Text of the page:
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How Gen Z and Millennials Use Social Media and What They Want to See Next: Cheddar Survey

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A young adult friend group shares things from social media with each other on their various mobile devices. View from above looking down at the phones. Credit: RyanJLane via Getty Images
Young adults are using social media to get their news on topics most important to them, including social justice and education, according to a new survey by Cheddar News. Cheddar asked Gen Z and Millennial-aged Facebook and Instagram users about several topics including how they use social media, buying cryptocurrency, and the future job market. 
The social media survey was conducted from June 9 to June 25, 2021. Questions were asked of 537 users aged 18-44 sourced from Cheddar News' Facebook and Instagram pages. 
The online users overwhelmingly (72 percent) responded that they use the internet to gather news. Of those polled, more than half said that they were interested in issues related to social justice, the highest percentage. The next most important issues to this cohort included education, the economy, and healthcare reform, respectively. Climate change ranked fifth. 
Despite the widespread interest in these issues, just 14 percent of respondents believe that their concerns are being well-heard by the Biden administration. Forty-three percent think there needs to be more interaction between lawmakers and young people in the country. And three in 10 would like to see more young people elected to office. 
In the survey, taken before the latest federal eviction moratorium was issued on August 3, of those concerned about the economy, 65 percent said the government should extend the moratorium to protect renters during the COVID-19 pandemic. Last week the Supreme Court rejected the latest extension. 
Eighty-three percent of that same group of respondents believe the government should provide more assistance to those severely affected by the pandemic, especially as infection, hospitalization, and death rates are continuing to climb. 
Sixty-nine percent of respondents interested in education said the government should cancel student loan debt in response to the coronavirus. The Biden administration canceled nearly $6 billion in student debt and extended payment and interest forbearance in August after this survey was taken.
While social justice was noted as an issue of concern to the highest number of respondents, just 17 percent report being very involved in a social justice movement. Many more report being somewhat involved (64 percent).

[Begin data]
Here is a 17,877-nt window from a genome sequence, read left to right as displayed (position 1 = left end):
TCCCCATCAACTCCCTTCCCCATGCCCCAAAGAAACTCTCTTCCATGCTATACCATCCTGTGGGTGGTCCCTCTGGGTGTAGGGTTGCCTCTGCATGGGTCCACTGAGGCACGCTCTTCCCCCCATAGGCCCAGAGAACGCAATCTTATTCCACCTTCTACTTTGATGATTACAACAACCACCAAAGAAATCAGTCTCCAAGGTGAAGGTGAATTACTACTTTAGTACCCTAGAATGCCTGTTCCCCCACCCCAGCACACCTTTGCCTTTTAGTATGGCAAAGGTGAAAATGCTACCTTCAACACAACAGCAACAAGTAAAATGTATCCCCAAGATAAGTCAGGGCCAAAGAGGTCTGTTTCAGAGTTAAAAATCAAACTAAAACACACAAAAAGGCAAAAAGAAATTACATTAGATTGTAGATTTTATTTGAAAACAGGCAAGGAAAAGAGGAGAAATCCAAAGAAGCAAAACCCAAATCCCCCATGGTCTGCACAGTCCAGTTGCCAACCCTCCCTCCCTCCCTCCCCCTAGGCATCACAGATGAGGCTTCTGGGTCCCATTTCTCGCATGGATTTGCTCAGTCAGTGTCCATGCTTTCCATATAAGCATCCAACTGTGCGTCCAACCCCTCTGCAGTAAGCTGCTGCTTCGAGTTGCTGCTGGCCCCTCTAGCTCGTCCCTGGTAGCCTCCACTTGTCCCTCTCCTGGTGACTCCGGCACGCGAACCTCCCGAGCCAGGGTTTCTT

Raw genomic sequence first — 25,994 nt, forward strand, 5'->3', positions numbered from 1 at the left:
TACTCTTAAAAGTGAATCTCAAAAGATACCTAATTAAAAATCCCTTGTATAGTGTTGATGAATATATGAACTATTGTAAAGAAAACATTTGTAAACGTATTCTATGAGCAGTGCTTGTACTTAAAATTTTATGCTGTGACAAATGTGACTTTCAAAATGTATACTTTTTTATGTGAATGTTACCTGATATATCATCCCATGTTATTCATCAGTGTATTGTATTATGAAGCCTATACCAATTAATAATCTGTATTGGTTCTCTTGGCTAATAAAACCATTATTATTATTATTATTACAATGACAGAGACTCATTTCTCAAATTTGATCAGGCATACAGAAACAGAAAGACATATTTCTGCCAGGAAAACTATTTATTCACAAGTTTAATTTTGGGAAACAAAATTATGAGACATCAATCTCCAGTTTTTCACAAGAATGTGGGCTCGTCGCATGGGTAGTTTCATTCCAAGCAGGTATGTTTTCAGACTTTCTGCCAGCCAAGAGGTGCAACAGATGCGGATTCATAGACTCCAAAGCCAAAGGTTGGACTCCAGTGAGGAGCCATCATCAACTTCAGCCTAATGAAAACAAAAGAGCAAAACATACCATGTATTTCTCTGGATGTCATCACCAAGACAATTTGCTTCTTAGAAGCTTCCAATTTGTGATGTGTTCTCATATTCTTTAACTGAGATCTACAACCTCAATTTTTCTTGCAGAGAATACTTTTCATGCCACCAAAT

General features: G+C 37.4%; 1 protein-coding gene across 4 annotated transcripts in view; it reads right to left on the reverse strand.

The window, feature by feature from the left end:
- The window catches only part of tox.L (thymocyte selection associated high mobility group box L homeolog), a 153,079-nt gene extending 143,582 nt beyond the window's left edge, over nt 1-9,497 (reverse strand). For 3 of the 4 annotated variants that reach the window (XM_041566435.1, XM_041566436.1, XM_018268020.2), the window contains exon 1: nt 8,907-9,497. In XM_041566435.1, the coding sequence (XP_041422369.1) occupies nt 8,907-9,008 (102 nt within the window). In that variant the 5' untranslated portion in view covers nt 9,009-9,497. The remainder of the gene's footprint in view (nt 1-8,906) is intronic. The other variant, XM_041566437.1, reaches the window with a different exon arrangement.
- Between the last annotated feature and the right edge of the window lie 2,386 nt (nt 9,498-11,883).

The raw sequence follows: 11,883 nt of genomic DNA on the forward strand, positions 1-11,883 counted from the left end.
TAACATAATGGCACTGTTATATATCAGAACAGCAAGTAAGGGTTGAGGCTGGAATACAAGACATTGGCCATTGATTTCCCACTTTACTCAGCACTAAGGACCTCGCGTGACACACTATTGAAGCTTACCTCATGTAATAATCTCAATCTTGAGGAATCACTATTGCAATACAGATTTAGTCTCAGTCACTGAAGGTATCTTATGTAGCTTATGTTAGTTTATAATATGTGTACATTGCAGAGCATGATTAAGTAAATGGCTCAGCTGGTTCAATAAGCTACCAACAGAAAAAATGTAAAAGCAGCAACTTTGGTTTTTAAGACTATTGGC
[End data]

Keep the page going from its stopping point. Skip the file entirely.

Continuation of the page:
Technology and Government 

Technology is an ever-present theme in the lives of young adults and the survey showed this in a myriad of ways. Of those interested in technology, there is an overwhelming consensus (84 percent) that emerging and innovative technologies should be available to the general public. But only 35 percent believe technology is currently being used to its full potential. 
The survey also asked the audience about its preferences for communication. More than four in 10 report willingness to engage with a lawmaker or advocacy group; of those, most would prefer to interact on Instagram — the top choice. Facebook ranked second. That aligned with users' preferred social media platforms. Eighty-three percent said they have an active Instagram account (82 percent) followed by Facebook (76 percent), Twitter (49 percent), TikTok (39 percent), and Reddit (26 percent).
So what kinds of governmental content would they be interested in on TikTok specifically? Twenty-one percent of respondents said they would like videos explaining policy, 20 percent would like behind-the-scenes videos of Congress, and 18 percent would like information on the citizenship process.  

Business and Money

As a network that covers business, Cheddar News is uniquely interested in the spending and investing habits of various audiences on social media and live linear television. Survey respondents provided fascinating insights into the coveted 18-44 population when it comes to buying, selling, and saving. 
Of those interviewed, 79 percent said they do not currently own any cryptocurrency, although, among that group, 10 percent have truly considered buying. Fifteen percent think they might make a purchase of digital currency in the next six months. Nearly half of the total respondents believe the stock market has a better long-term future for investment than cryptocurrency, indicating more of a traditional viewpoint of finances.
Looking more broadly, only 34 percent of those surveyed would support shifting to a cashless society. One in four carry cash on a daily basis and nearly one in five paid cash for something on the day they took the survey, further indicating more of a reliance on cash currency than some trends suggest. 
In terms of future trends, a majority of those interviewed (64 percent) feel prepared to take on the jobs of the future. To better prepare the coming generation for a shifting job market, they suggested enhancing education in the field of general life skills (74 percent), financial literacy (68 percent), and science, technology, engineering, and mathematics (STEM) (66 percent). 
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